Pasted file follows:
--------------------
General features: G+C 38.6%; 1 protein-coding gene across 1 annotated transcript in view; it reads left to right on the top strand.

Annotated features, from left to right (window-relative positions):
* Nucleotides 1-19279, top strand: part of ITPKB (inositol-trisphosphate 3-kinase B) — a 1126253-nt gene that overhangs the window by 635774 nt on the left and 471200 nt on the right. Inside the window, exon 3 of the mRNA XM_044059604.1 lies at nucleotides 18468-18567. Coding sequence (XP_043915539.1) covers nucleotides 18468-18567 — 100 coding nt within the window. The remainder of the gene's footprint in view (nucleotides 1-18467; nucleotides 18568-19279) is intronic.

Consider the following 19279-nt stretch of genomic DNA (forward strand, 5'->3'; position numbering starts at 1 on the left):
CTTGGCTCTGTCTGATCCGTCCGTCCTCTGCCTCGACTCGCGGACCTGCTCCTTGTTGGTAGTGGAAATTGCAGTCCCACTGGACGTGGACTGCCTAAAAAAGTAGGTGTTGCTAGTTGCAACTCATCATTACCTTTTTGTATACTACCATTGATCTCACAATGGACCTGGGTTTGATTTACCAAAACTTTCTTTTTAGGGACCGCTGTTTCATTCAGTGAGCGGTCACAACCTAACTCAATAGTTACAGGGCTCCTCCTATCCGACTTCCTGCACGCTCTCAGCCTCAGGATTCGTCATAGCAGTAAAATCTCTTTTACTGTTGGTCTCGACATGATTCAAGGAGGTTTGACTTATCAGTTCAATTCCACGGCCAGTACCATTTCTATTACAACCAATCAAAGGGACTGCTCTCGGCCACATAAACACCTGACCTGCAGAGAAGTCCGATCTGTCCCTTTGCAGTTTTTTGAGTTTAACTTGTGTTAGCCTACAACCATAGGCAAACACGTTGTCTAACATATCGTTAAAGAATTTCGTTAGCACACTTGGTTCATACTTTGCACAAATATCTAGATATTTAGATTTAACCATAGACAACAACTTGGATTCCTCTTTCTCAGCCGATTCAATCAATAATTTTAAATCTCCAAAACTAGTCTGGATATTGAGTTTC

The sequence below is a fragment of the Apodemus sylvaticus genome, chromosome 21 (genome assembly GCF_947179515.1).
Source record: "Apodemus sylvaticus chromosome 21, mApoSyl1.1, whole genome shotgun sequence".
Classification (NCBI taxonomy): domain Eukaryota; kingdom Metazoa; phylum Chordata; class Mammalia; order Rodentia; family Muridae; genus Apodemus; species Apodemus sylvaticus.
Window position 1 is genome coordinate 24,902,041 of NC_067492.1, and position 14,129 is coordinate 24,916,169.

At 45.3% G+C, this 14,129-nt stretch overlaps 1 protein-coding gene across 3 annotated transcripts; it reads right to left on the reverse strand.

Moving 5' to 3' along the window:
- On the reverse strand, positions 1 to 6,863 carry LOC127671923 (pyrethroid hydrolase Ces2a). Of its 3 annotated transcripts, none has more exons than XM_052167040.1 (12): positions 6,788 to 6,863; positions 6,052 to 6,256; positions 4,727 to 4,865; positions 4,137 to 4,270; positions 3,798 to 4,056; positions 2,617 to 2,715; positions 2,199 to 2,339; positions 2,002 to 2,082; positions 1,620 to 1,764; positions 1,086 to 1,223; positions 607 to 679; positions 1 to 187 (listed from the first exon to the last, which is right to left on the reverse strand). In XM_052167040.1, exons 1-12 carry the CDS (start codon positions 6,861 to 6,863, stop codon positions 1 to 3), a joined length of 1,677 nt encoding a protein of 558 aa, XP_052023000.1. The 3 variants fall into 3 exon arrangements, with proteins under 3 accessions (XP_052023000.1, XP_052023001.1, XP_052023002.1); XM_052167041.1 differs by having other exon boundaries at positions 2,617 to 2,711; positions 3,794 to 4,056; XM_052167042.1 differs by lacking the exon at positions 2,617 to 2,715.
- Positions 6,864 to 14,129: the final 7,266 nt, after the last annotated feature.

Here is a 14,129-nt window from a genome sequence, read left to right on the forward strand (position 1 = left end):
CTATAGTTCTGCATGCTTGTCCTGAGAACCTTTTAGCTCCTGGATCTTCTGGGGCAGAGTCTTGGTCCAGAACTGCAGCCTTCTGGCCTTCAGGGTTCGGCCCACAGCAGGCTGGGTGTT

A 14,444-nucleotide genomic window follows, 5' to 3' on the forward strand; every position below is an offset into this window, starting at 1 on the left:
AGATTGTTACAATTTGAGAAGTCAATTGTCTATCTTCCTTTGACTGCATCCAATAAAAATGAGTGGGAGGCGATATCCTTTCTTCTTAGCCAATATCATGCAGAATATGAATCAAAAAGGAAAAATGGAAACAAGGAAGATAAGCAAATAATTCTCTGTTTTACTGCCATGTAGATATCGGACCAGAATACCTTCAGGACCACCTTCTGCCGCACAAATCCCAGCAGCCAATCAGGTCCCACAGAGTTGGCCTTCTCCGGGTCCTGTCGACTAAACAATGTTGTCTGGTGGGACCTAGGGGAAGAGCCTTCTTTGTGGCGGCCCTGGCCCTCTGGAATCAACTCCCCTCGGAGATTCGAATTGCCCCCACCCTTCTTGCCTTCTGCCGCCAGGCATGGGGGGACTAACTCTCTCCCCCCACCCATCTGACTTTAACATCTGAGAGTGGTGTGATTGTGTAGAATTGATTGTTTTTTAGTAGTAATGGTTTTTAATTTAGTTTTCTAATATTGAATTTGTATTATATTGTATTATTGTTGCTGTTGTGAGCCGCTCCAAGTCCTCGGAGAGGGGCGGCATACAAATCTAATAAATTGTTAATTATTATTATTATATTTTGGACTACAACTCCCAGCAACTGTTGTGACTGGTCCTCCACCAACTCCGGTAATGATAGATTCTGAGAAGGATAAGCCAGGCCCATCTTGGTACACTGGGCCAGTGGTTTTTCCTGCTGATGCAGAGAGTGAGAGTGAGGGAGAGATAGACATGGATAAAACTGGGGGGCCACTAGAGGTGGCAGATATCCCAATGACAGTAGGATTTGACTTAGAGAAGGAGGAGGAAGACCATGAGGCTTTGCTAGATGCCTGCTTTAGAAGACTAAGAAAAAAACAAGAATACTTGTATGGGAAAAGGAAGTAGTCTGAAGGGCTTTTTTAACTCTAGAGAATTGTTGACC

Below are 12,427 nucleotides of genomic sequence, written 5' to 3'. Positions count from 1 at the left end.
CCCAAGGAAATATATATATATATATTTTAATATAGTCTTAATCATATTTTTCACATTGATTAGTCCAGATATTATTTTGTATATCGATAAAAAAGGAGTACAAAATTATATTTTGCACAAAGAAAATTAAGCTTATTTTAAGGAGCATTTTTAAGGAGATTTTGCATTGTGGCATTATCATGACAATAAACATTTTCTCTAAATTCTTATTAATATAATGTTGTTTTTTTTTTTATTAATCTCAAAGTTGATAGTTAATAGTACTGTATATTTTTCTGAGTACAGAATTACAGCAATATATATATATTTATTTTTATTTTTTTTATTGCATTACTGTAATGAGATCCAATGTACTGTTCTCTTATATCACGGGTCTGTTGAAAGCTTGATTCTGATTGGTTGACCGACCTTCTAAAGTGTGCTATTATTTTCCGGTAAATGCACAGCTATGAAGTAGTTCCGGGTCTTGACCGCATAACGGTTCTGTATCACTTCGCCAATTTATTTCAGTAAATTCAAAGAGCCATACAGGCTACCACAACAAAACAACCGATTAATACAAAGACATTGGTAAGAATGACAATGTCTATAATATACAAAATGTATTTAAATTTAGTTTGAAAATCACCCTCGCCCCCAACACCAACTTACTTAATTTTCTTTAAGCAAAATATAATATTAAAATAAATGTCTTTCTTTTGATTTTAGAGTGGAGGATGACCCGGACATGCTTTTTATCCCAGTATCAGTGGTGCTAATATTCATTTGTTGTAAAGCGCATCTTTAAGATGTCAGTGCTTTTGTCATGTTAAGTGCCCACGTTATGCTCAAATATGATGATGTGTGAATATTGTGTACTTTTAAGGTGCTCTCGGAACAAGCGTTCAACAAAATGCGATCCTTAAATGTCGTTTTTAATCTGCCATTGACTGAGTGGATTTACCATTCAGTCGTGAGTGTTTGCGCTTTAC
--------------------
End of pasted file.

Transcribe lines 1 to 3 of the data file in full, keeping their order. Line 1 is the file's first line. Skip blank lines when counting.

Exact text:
General features: G+C 38.6%; 1 protein-coding gene across 1 annotated transcript in view; it reads left to right on the top strand.

Annotated features, from left to right (window-relative positions):
* Nucleotides 1-19279, top strand: part of ITPKB (inositol-trisphosphate 3-kinase B) — a 1126253-nt gene that overhangs the window by 635774 nt on the left and 471200 nt on the right. Inside the window, exon 3 of the mRNA XM_044059604.1 lies at nucleotides 18468-18567. Coding sequence (XP_043915539.1) covers nucleotides 18468-18567 — 100 coding nt within the window. The remainder of the gene's footprint in view (nucleotides 1-18467; nucleotides 18568-19279) is intronic.